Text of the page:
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Florence is an almost mythical place in our cultural geography. It is a city so beautiful and so enriched with great art that it occupies a position unique in western civilization. In this new series from Curious Minds favourite Dr. Kenneth Bartlett (Venice: The City of Dreams, Rome: The Eternal City), we will explore this magical place and discuss how it gave birth to the Renaissance, inspired generations of expatriate artists and writers, and institutionalized values and ideas that still reverberate powerfully today.

Led by Dr. Kenneth Bartlett, Professor of History and Renaissance Studies at the University of Toronto. A celebrated Canadian academic, Prof. Bartlett has published numerous influential books and over 40 articles on the Renaissance, most recently “The Renaissance in Italy: A History,” and won world renown for his 5 video series for “The Great Courses.”

Registration: $49 (Hot Docs Members: $33, $27, Free)


Lecture 1: Merchants and Magnates: Medieval Florence
The City of Florence emerged from the Middle Ages as one of the richest and most populous cities in Italy. In our opening lecture, we’ll explore this growing city at a moment of social change, as the clash between its newly enriched merchants and its old aristocratic families lead to a dramatic coup and the establishment of a republic in 1293.

Lecture 2: Republican Virtue and Civic Strife: The Renaissance Comes to Florence
The new republic fostered a more secular society that saw ancient Rome as a model for its art and politics. As portraiture, linear perspective, and complex characterization were applied to the ideals of art and building, Florence became a cradle of humanism – the cultural principles of the Renaissance – expressing a new vision of the individual, society, the state, and culture.

Lecture 3: The Rise of the Medici
In the 1400s, as the republic became more divided by factions and financial instability, a popular faction, led by the very rich banker Cosimo de’ Medici, assumed authority and managed the republic with skill. The Medici, who would hold power for generations, became the major patrons of art and culture and the symbols of a new, confident administration that helped bring peace and security to the Italian peninsula and sustained the wealth of the city and its elite citizens.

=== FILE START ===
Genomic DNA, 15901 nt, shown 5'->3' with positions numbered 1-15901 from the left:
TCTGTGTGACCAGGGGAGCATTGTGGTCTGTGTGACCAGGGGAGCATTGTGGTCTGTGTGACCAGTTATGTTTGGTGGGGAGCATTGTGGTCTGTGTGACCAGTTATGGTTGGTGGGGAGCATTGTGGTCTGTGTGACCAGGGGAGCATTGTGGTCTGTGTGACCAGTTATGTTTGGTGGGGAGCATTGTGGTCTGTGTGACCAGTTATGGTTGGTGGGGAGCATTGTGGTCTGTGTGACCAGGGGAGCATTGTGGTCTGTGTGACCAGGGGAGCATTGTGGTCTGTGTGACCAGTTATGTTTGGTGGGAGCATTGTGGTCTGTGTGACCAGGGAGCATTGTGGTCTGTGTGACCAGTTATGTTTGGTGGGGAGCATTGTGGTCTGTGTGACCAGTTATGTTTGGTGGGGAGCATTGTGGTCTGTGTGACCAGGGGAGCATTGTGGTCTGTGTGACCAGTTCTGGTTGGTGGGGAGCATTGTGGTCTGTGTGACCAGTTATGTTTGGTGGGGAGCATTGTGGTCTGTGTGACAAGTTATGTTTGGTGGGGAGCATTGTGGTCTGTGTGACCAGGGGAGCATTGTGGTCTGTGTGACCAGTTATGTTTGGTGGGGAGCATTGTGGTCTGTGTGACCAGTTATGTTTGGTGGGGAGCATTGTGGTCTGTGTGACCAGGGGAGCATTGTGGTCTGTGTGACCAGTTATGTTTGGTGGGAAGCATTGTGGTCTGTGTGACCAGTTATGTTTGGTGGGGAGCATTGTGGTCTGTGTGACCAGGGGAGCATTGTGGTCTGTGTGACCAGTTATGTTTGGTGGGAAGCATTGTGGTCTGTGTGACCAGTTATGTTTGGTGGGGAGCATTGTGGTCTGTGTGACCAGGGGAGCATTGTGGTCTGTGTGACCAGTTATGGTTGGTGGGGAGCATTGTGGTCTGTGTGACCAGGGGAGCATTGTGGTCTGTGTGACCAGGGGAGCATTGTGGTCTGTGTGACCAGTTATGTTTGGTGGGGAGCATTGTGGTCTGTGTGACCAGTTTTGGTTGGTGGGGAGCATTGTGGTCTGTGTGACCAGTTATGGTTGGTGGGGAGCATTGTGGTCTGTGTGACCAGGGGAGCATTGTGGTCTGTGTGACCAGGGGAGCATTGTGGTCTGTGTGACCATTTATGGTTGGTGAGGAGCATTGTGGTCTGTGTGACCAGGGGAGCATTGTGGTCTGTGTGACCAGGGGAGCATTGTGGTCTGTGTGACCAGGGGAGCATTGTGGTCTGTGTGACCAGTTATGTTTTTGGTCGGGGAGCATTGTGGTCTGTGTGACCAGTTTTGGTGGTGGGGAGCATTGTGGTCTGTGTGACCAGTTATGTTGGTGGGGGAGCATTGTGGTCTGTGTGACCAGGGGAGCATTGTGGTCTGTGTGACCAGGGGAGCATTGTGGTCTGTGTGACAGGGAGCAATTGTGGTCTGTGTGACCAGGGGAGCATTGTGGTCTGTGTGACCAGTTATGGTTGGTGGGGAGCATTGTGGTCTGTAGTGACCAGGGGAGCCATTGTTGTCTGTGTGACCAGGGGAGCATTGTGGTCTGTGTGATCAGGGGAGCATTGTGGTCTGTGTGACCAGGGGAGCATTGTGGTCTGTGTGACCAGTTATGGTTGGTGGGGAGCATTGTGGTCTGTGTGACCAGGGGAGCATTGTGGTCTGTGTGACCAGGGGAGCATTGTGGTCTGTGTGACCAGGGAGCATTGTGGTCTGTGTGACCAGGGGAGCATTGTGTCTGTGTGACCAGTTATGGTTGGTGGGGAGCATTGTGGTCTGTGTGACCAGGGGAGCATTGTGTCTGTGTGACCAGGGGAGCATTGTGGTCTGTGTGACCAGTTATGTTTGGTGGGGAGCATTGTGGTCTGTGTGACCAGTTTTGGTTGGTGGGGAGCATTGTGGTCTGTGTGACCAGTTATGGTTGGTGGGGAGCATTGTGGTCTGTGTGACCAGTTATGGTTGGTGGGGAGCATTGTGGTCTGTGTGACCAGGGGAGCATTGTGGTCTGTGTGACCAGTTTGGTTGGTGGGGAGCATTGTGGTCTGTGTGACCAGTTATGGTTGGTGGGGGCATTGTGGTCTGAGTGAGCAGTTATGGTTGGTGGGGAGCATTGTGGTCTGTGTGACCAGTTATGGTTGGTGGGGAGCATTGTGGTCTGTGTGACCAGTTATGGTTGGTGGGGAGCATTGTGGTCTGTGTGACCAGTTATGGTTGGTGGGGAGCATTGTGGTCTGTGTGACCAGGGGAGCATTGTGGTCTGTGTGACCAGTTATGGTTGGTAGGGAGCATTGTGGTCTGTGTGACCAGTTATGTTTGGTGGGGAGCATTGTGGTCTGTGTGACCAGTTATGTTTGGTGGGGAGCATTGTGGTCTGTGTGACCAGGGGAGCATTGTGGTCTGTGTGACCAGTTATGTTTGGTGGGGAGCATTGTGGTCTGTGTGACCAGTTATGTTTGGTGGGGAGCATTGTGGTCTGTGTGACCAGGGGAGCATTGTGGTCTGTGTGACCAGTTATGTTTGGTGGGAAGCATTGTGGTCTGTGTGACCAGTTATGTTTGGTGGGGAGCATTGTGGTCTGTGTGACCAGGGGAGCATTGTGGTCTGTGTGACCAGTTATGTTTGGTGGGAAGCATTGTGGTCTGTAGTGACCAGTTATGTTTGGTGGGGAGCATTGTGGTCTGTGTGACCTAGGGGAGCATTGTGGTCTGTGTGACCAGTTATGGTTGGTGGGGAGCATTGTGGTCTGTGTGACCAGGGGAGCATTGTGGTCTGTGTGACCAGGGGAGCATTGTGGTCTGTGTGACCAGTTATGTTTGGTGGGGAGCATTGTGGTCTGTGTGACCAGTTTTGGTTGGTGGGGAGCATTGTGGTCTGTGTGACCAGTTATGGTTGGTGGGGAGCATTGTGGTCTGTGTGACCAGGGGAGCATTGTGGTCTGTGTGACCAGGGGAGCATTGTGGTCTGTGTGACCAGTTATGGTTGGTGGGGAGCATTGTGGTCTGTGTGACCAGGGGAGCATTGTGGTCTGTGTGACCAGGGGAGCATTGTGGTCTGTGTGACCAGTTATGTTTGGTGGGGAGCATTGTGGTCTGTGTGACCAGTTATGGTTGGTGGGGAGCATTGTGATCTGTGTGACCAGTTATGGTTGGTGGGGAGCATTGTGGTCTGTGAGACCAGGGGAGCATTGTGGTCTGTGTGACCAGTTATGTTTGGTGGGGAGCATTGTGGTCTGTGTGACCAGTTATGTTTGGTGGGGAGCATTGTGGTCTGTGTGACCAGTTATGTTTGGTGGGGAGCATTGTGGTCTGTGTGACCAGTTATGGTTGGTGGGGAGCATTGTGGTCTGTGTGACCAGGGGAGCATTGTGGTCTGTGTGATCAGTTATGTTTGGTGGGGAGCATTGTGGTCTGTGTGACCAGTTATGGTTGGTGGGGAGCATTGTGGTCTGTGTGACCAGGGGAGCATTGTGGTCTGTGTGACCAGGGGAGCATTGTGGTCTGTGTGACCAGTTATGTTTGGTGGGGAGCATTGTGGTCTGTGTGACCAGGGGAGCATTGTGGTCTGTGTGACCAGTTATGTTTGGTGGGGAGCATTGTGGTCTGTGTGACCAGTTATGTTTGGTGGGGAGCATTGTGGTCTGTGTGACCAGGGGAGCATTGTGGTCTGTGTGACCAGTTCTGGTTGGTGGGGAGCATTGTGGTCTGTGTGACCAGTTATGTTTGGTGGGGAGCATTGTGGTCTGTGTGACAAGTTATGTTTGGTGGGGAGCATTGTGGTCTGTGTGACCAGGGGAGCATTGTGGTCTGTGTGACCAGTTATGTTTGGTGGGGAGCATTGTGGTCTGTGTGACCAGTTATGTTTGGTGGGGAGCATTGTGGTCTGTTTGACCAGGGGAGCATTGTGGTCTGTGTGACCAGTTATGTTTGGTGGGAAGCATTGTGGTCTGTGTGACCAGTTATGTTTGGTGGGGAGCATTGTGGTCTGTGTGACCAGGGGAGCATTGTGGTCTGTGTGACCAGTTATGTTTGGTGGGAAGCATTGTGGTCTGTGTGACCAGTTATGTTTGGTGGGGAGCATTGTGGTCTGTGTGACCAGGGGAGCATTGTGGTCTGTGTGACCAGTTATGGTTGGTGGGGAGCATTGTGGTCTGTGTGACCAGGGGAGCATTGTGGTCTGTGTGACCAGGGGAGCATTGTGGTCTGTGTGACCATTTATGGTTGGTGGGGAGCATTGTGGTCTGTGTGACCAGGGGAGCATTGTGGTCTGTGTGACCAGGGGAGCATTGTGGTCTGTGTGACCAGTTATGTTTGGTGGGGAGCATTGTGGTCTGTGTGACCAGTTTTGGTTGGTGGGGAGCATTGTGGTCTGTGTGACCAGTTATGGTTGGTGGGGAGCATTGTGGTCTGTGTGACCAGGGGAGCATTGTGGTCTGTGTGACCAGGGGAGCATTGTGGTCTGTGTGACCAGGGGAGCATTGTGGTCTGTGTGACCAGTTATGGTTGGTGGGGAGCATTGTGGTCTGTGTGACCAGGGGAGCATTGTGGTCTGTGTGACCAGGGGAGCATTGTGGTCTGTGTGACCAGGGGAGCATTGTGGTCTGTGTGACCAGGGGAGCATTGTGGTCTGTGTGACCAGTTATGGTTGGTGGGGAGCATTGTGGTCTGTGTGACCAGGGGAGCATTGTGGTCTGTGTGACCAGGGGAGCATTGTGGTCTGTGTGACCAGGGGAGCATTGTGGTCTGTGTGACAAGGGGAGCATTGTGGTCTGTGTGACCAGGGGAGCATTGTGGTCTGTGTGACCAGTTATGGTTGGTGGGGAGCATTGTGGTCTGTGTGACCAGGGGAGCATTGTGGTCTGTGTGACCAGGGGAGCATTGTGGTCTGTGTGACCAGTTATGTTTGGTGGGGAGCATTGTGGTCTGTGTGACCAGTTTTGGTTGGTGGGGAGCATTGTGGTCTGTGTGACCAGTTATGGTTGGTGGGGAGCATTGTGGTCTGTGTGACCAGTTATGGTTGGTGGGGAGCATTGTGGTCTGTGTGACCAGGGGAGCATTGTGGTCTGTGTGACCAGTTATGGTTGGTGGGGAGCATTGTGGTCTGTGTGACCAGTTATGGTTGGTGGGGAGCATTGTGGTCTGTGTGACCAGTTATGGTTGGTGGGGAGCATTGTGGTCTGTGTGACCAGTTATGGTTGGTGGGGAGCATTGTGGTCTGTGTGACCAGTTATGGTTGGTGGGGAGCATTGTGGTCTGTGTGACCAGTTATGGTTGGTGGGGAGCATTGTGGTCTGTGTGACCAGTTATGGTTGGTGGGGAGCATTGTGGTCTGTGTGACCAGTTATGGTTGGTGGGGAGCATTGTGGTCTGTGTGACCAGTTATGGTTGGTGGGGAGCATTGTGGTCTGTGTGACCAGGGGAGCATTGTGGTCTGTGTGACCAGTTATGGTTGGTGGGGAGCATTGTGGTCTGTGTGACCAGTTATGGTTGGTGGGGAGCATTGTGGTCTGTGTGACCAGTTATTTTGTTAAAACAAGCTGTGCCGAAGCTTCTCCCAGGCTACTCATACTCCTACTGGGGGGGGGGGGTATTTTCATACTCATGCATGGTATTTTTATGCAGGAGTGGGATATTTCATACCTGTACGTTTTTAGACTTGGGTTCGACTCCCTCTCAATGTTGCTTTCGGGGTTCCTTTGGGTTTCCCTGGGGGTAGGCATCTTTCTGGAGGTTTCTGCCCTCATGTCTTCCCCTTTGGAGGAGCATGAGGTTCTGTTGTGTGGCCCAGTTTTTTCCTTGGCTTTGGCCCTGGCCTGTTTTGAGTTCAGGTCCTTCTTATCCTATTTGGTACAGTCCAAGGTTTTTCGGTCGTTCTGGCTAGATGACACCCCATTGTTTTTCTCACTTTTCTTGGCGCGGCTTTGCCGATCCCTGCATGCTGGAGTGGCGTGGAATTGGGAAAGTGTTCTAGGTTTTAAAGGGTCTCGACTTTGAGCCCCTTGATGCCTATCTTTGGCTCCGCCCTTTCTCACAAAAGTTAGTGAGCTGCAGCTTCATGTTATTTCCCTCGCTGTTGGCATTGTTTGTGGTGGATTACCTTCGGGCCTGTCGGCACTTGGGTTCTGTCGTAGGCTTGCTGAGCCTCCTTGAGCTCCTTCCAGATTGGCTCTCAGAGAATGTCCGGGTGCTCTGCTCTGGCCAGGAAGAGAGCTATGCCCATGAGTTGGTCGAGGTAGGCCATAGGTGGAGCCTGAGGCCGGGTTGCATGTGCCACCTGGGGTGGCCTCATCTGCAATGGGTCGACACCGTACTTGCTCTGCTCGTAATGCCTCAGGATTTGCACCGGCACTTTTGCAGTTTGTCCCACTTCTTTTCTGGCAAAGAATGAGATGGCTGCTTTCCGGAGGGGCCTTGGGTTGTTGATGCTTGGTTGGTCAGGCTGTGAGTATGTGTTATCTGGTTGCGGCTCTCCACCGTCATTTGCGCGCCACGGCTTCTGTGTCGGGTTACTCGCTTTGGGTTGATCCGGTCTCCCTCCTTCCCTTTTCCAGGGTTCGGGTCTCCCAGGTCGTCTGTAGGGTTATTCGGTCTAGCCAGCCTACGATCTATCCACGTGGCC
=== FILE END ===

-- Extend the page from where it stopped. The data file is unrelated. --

Lecture 4: Lorenzo the Magnificent and Savonarola
Cosimo de’ Medici’s grandson Lorenzo, known as the Magnificent, was one of the great figures of Italian history: a superb diplomat, a talented poet and popular leader, and great patron of culture. His circle included poets, such as Poliziano, and painters, such as Botticelli, as well as architects and philosophers. But in the final years of his life, an apocalyptic Dominican friar name Girolamo Savonarola unseated the Medici and started a theocratic republic which attacked the very principles on which Florentine humanism had been built.

Lecture 5: The Medici Monarchy
After the fall of Savonarola, and against a backdrop of French and Spanish fighting over Italy, the Medici were reinstalled in 1530 as rulers of the city until the extinction of the family in the 18th century. First as dukes and then grand dukes, the Medici built a monarchical regime and used the patronage of art and architecture to celebrate the family, glorify the ruler and compete with the royal houses of Europe.

Lecture 6: Florence in “The Forgotten Centuries”
Although Florence under the later Medici grand dukes increasingly settled into obscurity, there were still wonderful artistic, intellectual, and cultural traditions, and the city remained a work of art in itself. Revolutionary thinkers like Galileo emerged from the city and it became a magnet for American and British writers and artists in the 19th and early 20th centuries. In our final lecture, we’ll explore the complex, yet still wonderful, reality behind the romantic vision of the city popularized in books and movies like A Room With a View—and assess the enduring influence of this beautiful and mythic place in the world’s imagination.

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